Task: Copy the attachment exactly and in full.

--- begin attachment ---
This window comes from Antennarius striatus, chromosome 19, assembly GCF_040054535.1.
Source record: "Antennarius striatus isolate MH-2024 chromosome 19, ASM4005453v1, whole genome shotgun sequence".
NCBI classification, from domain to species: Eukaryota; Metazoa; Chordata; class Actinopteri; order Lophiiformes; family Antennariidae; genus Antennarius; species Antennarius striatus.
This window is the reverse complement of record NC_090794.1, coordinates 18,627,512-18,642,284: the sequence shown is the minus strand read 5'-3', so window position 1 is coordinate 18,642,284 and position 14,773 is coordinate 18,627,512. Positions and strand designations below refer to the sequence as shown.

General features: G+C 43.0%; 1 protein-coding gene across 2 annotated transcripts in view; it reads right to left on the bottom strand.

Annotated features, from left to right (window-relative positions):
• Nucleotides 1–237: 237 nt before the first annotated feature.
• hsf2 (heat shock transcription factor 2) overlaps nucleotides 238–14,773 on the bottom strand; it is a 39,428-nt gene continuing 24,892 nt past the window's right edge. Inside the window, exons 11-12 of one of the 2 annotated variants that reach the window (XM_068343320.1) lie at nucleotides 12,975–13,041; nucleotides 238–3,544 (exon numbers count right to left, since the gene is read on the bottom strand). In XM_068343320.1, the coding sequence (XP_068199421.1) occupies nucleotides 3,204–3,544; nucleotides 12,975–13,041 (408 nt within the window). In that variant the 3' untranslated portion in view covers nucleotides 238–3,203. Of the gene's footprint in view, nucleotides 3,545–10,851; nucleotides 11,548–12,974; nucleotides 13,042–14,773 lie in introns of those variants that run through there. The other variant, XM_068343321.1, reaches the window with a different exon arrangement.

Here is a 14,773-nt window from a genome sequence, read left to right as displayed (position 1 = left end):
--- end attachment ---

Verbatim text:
This window comes from Antennarius striatus, chromosome 19, assembly GCF_040054535.1.
Source record: "Antennarius striatus isolate MH-2024 chromosome 19, ASM4005453v1, whole genome shotgun sequence".
NCBI classification, from domain to species: Eukaryota; Metazoa; Chordata; class Actinopteri; order Lophiiformes; family Antennariidae; genus Antennarius; species Antennarius striatus.
This window is the reverse complement of record NC_090794.1, coordinates 18,627,512-18,642,284: the sequence shown is the minus strand read 5'-3', so window position 1 is coordinate 18,642,284 and position 14,773 is coordinate 18,627,512. Positions and strand designations below refer to the sequence as shown.

General features: G+C 43.0%; 1 protein-coding gene across 2 annotated transcripts in view; it reads right to left on the bottom strand.

Annotated features, from left to right (window-relative positions):
• Nucleotides 1–237: 237 nt before the first annotated feature.
• hsf2 (heat shock transcription factor 2) overlaps nucleotides 238–14,773 on the bottom strand; it is a 39,428-nt gene continuing 24,892 nt past the window's right edge. Inside the window, exons 11-12 of one of the 2 annotated variants that reach the window (XM_068343320.1) lie at nucleotides 12,975–13,041; nucleotides 238–3,544 (exon numbers count right to left, since the gene is read on the bottom strand). In XM_068343320.1, the coding sequence (XP_068199421.1) occupies nucleotides 3,204–3,544; nucleotides 12,975–13,041 (408 nt within the window). In that variant the 3' untranslated portion in view covers nucleotides 238–3,203. Of the gene's footprint in view, nucleotides 3,545–10,851; nucleotides 11,548–12,974; nucleotides 13,042–14,773 lie in introns of those variants that run through there. The other variant, XM_068343321.1, reaches the window with a different exon arrangement.

Here is a 14,773-nt window from a genome sequence, read left to right as displayed (position 1 = left end):